The operational risk under Basel II takes into account the risks of loss resulting from inadequate or failed internal processes, people and systems or from external events, these includes legal and regulatory risks, but exclude strategic and reputational risks. Banks are allowed to use one of the three methods for the calculation of capital charges under Basel II, representing a continuum of increasing sophistication and risk-sensitivity – (i) basic indicator approach; (ii) standardized approach; or (iii) advanced measurement approach (AMA). This approach continues to be relevant under the Basel III framework.
Recognizing the importance of sound liquidity management, the BCBS has introduced the measurement, standards and monitoring of liquidity risk under the Basel III framework. Under the liquidity framework, the BCBS specifies two minimum liquidity requirements – (i) the liquidity coverage ratio (LCR), a short-term liquidity ratio defined as the stock of high quality liquid assets over total net cash outflows over a 30-day period, of at least 100% and (ii) the net stable funding ratio (NSFR), which addresses structural maturity mismatches and is defined as the available amount of stable funding (such as equity or liabilities with a maturity horizon over one year) over the required amount of stable funding (such as encumbered, less liquid assets), of at least 100%.
Other Enhancements under Basel III
Tightening Definition of Capital
Basel III tightens the definition of capital by eliminating Tier 3 capital (originally used to cover market risk), harmonizing eligibility of Tier 2 capital instruments and de-recognizing innovative hybrid capital instruments with step-up clauses from the Tier 1 and Tier 2 capital base. Banks will ultimately be required to maintain a minimum 4.5% core Tier 1 ratio (up from 2%) and 6% Tier 1 ratio (up from 4%).
Basel III also introduces several measures aimed at addressing the pro-cyclical effects of the capital requirements, including a capital conservation buffer requirement (for all banks) and countercyclical capital buffer (to be implemented during periods of excessive credit growth, as determined by the national authorities).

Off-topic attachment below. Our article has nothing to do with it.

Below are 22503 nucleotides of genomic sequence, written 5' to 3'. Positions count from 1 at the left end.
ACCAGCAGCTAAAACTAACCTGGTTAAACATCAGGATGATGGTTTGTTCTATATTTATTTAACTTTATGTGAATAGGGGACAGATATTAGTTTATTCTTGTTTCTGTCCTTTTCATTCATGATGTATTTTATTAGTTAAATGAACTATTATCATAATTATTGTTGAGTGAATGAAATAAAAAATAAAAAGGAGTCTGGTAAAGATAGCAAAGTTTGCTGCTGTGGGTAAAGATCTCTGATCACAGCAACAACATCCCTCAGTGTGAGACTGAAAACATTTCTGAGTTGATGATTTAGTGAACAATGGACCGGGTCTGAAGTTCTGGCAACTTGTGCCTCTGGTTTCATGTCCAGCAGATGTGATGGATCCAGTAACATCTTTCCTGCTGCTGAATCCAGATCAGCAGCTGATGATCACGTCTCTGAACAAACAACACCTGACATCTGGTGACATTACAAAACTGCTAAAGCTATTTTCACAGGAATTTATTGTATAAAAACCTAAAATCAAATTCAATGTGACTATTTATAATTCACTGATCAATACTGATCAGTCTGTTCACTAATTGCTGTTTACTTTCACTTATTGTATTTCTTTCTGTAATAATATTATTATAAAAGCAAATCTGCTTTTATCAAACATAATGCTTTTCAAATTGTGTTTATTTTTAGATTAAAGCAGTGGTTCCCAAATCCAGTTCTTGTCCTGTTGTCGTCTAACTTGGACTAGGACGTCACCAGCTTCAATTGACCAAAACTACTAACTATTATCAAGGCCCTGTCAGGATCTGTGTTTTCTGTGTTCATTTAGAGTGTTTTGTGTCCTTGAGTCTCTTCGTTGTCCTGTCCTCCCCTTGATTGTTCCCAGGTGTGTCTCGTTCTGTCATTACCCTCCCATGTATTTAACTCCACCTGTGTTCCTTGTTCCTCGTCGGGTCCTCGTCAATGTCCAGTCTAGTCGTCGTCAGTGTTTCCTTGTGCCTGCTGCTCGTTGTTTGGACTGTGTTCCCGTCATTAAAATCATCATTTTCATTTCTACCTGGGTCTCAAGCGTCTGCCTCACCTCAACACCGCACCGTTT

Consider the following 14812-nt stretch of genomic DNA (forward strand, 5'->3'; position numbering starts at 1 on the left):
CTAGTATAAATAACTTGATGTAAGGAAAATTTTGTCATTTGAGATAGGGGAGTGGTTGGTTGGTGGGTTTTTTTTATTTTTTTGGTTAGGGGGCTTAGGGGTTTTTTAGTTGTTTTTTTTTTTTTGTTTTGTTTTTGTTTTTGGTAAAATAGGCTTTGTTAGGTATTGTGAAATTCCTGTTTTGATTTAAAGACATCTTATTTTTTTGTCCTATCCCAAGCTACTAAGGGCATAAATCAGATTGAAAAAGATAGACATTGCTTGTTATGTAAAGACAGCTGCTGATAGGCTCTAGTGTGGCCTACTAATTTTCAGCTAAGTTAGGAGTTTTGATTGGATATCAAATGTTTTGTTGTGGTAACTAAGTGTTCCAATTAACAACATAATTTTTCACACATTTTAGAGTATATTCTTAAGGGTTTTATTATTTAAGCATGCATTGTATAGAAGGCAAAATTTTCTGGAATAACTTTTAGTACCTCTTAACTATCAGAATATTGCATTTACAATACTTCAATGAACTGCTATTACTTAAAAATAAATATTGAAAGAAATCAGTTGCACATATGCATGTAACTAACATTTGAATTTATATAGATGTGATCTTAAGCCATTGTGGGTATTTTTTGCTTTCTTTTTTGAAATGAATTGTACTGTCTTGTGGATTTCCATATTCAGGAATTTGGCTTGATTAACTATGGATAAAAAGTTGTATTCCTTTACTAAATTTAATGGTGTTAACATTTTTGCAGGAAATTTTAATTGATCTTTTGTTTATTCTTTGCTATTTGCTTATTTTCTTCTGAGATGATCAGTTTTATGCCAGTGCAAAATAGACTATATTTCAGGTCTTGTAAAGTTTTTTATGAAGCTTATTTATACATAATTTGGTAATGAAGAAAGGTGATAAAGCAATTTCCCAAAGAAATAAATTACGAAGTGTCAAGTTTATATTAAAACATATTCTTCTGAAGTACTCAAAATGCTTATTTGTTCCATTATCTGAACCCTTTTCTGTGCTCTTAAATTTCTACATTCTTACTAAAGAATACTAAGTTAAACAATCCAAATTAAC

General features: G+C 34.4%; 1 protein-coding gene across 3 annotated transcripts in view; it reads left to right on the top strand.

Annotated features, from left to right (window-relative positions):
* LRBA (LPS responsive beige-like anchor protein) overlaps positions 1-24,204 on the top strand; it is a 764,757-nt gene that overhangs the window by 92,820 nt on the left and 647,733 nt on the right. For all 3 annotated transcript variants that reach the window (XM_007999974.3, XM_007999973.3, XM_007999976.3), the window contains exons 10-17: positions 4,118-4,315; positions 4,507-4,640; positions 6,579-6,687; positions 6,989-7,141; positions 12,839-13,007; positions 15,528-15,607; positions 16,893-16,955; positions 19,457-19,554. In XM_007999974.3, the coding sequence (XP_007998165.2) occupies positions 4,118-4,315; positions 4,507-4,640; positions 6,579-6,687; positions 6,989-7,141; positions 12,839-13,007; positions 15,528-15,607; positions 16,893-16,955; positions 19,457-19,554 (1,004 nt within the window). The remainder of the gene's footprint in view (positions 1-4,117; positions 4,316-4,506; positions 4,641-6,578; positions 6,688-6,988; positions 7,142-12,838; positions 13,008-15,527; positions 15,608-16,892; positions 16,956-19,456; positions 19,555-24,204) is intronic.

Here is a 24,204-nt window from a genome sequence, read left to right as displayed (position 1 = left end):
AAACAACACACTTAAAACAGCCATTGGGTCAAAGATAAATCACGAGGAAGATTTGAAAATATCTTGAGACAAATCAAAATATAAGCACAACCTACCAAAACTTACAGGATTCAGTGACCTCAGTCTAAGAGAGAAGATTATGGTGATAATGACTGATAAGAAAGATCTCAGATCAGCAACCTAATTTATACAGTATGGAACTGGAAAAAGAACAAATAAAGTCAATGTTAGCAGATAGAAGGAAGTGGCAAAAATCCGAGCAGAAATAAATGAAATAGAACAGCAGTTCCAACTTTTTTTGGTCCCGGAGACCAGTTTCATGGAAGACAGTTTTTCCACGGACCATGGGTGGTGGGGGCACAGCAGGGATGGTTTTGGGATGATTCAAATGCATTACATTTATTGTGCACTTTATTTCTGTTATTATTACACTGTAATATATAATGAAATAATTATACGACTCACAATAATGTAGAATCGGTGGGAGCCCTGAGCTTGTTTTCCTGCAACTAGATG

Another proposed counter-cyclical measure is the leverage ratio, defined as total capital (sum of Tier 1 and Tier 2 capital) over total exposure (sum of on-balance sheet and off-balance sheet exposure with credit conversion factor). This is to prevent excessive leverage during boom periods; post-crisis system-wide deleveraging often exacerbates the adverse effects of a downturn on asset valuations and macroeconomic stability.
Surcharge for Systemically-Important Financial Institutions (SIFIs)
Basel III requires an additional capital surcharge of 1-2.5%, to be met through common equity of the financial institutions that are deemed to be too big to fail.
Timeline for Implementation
The target date for full implementation of Basel III is January 1, 2019. The enhanced core Tier 1 ratio and total capital ratio will be phased-in between January 2013 and January 2015 while additional capital requirements from the capital conservation buffer will be phased-in between January 2016 and January 2019. The reform measures to the counterparty risk framework, including the extension of capital charges to the trading book, enhanced capital charges for counterparty credit risk and use of stressed-VAR for computation of market risk will be effective as of January 1, 2013. For the minimum liquidity requirements, the BCBS will introduce the final version of the LCR and NSFR requirements on January 1, 2015 and January 1, 2018 respectively, but the observation period will begin in January 2012. For the leverage ratio requirement, the BCBS will be testing a minimum Tier 1 leverage ratio of 3% from January 2013 to January 2017, with the final version to be introduced on January 1, 2018. The BCBS will also phase-in the SIFI capital surcharges between January 2016 and January 2019.